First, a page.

As an aside, I wonder why so many Gothic Lolita characters end up being similar in Japanese media. In terms of actual real-life wearers of Gothic Lolita fashion, I’ve come to learn that a lot of it has to do with wanting to defy or push back against the expectations placed upon people in terms of appearance, sexuality, age, and other related areas. In anime and manga, the Gothic Lolita often combines a recurring mix of qualities that contrast innocence and maturity. Dalian speaks with an air of authority, but perks up like a kid at a candy shop when the prospect of eating delicious sweets shows up. Victorique from Gosick behaves the same way, as does Shinku from Rozen Maiden. The idea of the Gothic Lolita character carries with it not just a visual personality but also behavioral elements as well, and I wonder to what extent the two sides inform each other to perpetuate this character type further.
My discussion of Mystic Archives of Dantalian isn’t a criticism against the series for being chuunibyou, or that only those who are interested in works like that could possibly enjoy it. The anime has a lot going for it, from its atmosphere to its mysteries, and it overall makes for an involving and entertaining work. What the chuunibyou elements grant Mystic Archives of Dantalian is a kind of self-seriousness that can be overwhelming at times, but can also be welcome when one wants to enjoy a story that revels in the idea of the unknown.
This post was sponsored by Johnny Trovato. If you’re interested in submitting topics for the blog, or just like my writing and want to support Ogiue Maniax, check out my Patreon.
I’ve recently begun a new article series over at Apartment 507 where I review Japan-only manga apps. This time I’m looking at the Detective Conan app, which (surprise!) is dedicated to Detective Conan manga.
If you’re a fan of Detective Conan, check it out. You can buy Japanese iTunes cards at Apartment 507, which will help you make purchases through the app.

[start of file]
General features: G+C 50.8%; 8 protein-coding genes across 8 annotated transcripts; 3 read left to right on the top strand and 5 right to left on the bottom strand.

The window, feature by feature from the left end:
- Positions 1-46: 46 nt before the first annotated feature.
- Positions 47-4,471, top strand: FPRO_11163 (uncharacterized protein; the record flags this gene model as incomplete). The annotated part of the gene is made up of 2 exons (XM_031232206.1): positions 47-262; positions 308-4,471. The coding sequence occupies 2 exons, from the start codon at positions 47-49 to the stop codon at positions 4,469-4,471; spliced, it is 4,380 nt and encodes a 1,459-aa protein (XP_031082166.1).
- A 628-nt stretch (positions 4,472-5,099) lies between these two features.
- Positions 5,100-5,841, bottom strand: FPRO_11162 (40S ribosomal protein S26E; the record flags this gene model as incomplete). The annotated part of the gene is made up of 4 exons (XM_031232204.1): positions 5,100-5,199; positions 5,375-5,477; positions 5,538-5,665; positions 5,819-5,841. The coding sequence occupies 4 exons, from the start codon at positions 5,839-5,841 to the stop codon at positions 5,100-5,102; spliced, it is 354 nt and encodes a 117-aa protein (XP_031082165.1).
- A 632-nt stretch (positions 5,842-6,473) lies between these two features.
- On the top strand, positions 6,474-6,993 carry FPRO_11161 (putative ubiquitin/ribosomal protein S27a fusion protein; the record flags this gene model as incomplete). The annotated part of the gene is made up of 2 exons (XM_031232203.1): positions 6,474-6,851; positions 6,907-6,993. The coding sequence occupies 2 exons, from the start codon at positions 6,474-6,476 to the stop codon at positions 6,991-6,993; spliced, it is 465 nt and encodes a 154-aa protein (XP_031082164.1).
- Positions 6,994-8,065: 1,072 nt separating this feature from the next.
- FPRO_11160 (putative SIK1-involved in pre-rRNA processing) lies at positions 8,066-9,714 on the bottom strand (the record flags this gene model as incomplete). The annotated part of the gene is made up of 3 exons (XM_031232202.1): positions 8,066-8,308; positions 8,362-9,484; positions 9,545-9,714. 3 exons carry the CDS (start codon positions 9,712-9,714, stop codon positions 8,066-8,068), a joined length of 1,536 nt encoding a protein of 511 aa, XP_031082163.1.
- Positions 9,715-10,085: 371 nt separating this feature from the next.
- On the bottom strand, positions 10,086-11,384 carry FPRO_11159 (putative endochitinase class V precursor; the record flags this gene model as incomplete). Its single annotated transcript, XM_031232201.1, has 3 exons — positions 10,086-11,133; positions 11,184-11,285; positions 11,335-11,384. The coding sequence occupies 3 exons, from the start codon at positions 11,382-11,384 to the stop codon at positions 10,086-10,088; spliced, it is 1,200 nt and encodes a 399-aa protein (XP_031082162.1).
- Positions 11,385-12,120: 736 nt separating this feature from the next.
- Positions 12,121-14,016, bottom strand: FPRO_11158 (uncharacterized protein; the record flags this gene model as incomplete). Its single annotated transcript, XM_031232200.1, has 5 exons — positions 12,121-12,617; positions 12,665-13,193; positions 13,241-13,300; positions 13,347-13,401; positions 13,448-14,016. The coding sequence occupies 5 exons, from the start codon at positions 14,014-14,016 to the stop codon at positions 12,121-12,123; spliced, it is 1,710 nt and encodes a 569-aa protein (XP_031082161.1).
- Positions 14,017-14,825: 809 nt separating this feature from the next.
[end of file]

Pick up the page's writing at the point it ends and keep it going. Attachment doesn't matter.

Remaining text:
I realized that I’ve been giving the wrong name for the main guy. It’s Hayato, not Shuuto, and I somehow missed that despite it being written clearly in the very beginning of Chapter 1. Sorry about that.
I’ve since gone back and changed the previous chapter review. I hope this hasn’t impacted your enjoyment of this series or my reviews!
Also, a better translation of this title might be Thou Shalt Not xxx. It’s the same structure used in Yosano Akiko’s “Thou Shalt Not Die” power in Bungou Stray Dogs. Maybe I’ll call it that from now on, maybe not. What do you think?
In Chapter 1 we got to see the world from Hayato’s point of view, and Chapter 2 was a Nobuko’s-eye view. This time, it’s primarily from their other close friend that we’ve seen in previous chapters, Natsumi.
Chapter 3 mainly takes place in the past, when Hayato and Natsumi were classmates in elementary school. They’re putting on a play about a prince (Hayato) and multiple princesses, but Natsumi gets picked on by the other girls for being poor and not very “princess-like.” Hayato, being the naturally good guy, defends Natsumi, including being wiling to not participate in the play. Natsumi develops a crush on Hayato, and is inspired to start acting thanks to him, but learns the painful truth from day 1 that his heart belongs to Nobuko.
Back in the present of the main narrative, it’s revealed that this chapter takes place between Chapters 1 and 2, after Hayato first confessed to Nobuko. Natsumi quietly asks if Hayato’s feelings could possibly be love, given how young he was at the time. However, Natsumi senses her younger self telling her something important: Natsumi was only a kid when she first noticed Hayato, and she knows those emotions are genuine.
A Slowly Expanding Cast